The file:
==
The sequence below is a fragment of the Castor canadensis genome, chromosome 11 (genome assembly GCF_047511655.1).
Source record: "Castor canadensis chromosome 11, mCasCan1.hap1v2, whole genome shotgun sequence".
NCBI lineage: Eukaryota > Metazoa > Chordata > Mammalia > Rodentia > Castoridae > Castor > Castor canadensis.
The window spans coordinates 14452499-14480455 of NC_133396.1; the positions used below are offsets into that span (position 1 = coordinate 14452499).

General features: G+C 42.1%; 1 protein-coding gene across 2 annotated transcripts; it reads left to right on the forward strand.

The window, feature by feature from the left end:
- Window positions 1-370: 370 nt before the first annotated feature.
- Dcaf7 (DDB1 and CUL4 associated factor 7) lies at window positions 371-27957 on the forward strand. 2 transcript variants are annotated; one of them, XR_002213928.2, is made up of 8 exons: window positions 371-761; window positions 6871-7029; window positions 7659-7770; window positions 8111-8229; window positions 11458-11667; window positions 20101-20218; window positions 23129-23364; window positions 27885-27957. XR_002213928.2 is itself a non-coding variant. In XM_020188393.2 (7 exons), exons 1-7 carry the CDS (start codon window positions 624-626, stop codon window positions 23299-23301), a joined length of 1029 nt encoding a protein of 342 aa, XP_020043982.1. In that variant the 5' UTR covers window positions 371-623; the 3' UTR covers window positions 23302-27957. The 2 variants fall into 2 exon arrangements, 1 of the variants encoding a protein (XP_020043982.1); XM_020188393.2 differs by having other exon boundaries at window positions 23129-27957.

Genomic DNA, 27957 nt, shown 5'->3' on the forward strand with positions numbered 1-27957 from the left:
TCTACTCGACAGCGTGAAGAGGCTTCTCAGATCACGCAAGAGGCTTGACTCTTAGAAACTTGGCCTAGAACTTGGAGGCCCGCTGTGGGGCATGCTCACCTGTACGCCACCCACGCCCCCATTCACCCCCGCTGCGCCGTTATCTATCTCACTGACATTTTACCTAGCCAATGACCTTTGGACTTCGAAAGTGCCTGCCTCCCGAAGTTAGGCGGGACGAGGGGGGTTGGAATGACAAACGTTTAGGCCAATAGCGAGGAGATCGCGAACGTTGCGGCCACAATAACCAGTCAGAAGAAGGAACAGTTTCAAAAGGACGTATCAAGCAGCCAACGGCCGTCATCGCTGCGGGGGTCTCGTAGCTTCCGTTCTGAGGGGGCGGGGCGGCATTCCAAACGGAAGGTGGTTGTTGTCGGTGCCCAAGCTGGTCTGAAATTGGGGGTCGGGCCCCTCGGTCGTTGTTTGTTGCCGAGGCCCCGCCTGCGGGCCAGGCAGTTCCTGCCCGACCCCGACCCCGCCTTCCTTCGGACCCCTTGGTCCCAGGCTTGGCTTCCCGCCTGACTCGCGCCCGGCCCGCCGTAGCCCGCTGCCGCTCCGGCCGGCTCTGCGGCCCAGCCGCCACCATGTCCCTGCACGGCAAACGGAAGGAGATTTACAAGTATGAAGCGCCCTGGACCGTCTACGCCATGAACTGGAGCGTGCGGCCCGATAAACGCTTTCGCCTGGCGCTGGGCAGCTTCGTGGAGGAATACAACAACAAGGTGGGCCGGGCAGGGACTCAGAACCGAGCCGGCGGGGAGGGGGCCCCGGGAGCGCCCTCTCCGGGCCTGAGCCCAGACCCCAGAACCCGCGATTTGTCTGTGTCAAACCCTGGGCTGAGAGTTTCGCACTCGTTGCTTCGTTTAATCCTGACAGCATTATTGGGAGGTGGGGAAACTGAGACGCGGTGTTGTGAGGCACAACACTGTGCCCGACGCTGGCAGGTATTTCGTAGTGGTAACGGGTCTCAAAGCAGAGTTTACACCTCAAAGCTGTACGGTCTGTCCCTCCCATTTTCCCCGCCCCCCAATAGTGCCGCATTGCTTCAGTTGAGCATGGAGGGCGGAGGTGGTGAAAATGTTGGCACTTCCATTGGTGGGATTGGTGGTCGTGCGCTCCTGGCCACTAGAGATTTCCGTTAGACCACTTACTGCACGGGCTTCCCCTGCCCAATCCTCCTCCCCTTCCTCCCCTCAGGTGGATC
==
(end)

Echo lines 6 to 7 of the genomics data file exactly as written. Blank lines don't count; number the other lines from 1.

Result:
The window, feature by feature from the left end:
- Window positions 1-370: 370 nt before the first annotated feature.